LEO: Fees — Referrals: Dividing a Referral Fee LE Op. 1130


    Fees — Referrals: Dividing a Referral Fee With a Foreign Attorney.


    October 18, 1988


    You have advised that an attorney licensed in the District of Columbia, but not licensed with the Commonwealth of Virginia, wishes to associate a licensed Virginia attorney to handle the misdemeanor offenses against several of his Spanish speaking clients in criminal court in Virginia. The District of Columbia attorney does not handle criminal matters and has agreed to avail himself for communication purposes between the Virginia attorney and the client. Other than acting as an interpreter in these matters, the District of Columbia attorney will not perform or become involved in the criminal matters. The attorney from the District of Columbia has proposed a fee and has suggested collecting the fee from the client, retaining one-half of the fee for himself and submitting the other half to the Virginia attorney, to whom he has referred the business to resolve in court.


    You wish to know whether it is improper for the Virginia attorney to accept payment in exchange for handling the criminal matters for an out-of-state attorney's clients. You inquire further, if the answer to the first part of the question is no, then would it be more appropriate for the District of Columbia attorney to charge a referral fee to the prospective client and allow the Virginia attorney to establish a fee schedule directly with the client.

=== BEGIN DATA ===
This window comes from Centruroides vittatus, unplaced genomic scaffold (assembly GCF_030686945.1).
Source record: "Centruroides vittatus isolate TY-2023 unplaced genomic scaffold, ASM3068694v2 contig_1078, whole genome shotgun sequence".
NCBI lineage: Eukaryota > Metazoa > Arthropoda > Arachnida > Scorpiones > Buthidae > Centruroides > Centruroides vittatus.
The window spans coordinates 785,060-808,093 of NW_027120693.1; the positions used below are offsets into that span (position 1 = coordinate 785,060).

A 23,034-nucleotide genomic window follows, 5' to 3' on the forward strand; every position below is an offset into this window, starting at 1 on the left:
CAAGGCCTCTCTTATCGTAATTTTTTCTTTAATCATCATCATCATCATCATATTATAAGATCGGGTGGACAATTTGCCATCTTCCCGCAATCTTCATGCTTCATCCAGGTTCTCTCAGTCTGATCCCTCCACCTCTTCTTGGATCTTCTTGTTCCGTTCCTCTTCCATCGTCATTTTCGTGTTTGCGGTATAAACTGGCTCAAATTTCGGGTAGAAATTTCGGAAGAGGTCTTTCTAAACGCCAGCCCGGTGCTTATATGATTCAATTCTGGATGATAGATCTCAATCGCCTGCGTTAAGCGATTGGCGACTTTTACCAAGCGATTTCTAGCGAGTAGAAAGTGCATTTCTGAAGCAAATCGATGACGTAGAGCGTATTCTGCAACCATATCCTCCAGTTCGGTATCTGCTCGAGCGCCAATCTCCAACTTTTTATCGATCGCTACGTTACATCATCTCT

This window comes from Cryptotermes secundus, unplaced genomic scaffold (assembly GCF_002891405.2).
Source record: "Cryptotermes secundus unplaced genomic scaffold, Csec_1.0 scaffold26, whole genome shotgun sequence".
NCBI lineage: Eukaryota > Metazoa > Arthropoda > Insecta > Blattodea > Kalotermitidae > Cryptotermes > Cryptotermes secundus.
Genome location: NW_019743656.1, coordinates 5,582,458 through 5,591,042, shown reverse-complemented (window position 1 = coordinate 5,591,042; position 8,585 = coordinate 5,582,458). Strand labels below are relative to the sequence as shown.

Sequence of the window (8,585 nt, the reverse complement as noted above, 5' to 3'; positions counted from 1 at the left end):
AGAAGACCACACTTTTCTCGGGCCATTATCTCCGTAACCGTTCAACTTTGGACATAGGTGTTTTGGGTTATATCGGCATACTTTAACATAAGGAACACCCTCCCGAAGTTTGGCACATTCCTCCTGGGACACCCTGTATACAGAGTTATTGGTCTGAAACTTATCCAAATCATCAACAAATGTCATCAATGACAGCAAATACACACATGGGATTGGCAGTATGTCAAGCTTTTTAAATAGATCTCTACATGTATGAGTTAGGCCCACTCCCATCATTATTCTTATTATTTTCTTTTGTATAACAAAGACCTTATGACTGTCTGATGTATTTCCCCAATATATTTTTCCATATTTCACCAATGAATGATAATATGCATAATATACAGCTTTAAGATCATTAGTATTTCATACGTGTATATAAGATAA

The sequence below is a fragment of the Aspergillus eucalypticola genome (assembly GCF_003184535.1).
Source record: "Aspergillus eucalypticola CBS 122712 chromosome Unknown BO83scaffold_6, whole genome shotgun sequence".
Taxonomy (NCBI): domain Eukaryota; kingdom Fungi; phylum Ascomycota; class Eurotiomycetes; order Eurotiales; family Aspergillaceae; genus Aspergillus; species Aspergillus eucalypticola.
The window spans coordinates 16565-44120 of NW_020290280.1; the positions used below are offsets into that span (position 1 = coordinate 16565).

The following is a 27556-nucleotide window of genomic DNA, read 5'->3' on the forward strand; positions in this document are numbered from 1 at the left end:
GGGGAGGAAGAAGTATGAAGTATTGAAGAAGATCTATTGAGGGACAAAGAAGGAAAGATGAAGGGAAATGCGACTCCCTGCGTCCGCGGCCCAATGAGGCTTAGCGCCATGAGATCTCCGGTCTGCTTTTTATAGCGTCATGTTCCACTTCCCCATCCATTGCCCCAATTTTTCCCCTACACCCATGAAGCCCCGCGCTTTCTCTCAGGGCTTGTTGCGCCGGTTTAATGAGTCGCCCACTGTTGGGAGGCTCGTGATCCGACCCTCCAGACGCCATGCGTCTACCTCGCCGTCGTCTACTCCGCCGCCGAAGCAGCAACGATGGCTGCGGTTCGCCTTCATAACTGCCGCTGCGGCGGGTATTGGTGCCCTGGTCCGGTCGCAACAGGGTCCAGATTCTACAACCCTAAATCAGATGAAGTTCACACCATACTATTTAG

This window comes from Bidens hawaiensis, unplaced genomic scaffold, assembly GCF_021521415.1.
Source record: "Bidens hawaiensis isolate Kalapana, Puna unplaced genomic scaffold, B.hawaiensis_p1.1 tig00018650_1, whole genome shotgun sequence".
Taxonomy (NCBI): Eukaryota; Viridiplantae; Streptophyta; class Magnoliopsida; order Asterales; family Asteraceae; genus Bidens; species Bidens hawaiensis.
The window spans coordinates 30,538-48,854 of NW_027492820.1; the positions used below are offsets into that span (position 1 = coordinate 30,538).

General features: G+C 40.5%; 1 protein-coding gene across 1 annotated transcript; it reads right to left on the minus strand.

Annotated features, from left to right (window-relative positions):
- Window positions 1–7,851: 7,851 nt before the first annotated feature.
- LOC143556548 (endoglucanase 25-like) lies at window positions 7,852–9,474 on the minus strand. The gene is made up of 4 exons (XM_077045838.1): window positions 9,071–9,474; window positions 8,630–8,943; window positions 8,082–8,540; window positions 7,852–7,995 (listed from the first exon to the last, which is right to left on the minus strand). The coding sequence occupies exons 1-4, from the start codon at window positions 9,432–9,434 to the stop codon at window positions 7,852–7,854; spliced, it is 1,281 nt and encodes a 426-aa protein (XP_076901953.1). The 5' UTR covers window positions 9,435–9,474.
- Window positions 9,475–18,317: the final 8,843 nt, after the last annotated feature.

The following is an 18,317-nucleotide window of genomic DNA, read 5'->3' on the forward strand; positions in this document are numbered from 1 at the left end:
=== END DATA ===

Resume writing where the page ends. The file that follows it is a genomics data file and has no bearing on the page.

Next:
Disciplinary Rule 2-105(D) is the appropriate and controlling rule for matters concerning division of legal fees between lawyers who are in separate firms or who are licensed to practice in separate states. The rule provides that fees may be divided between lawyers if (1) the client consents to the employment of additional counsel; (2) both attorneys assume responsibility to the client; and (3) the terms of the division of the fee are disclosed to the client, and the client's consent thereto is obtained. The committee directs your attention to LE Op. 844, which did not find fee-sharing between “referring” and “working” attorneys to be improper, provided that the attorneys complied with the conditions enumerated in DR:2-105(D).


    Ethical Consideration 2-24 [EC:2-24] reaffirms DR:2-105(D), stating that a lawyer should not associate another lawyer outside his firm without the informed consent of his client. A fee may be divided between the lawyers if consented to after full disclosure to the client.


    Under the limited facts presented in your inquiry, the Committee believes that the fee arrangement you have proposed would not be improper as long as the attorneys obtain the client's consent for additional employment and division of fee terms, and both attorneys assume responsibility after full and adequate disclosure under the circumstances. The other collateral issues which your inquiry raises are not within the purview of the Committee since they are based on the actions of the District of Columbia attorney.


    Committee Opinion October 18, 1988




See also LE Op. 1160


LEO: Fees - Referrals: Dividing a Referral Fee, LE Op. 1130 (1988)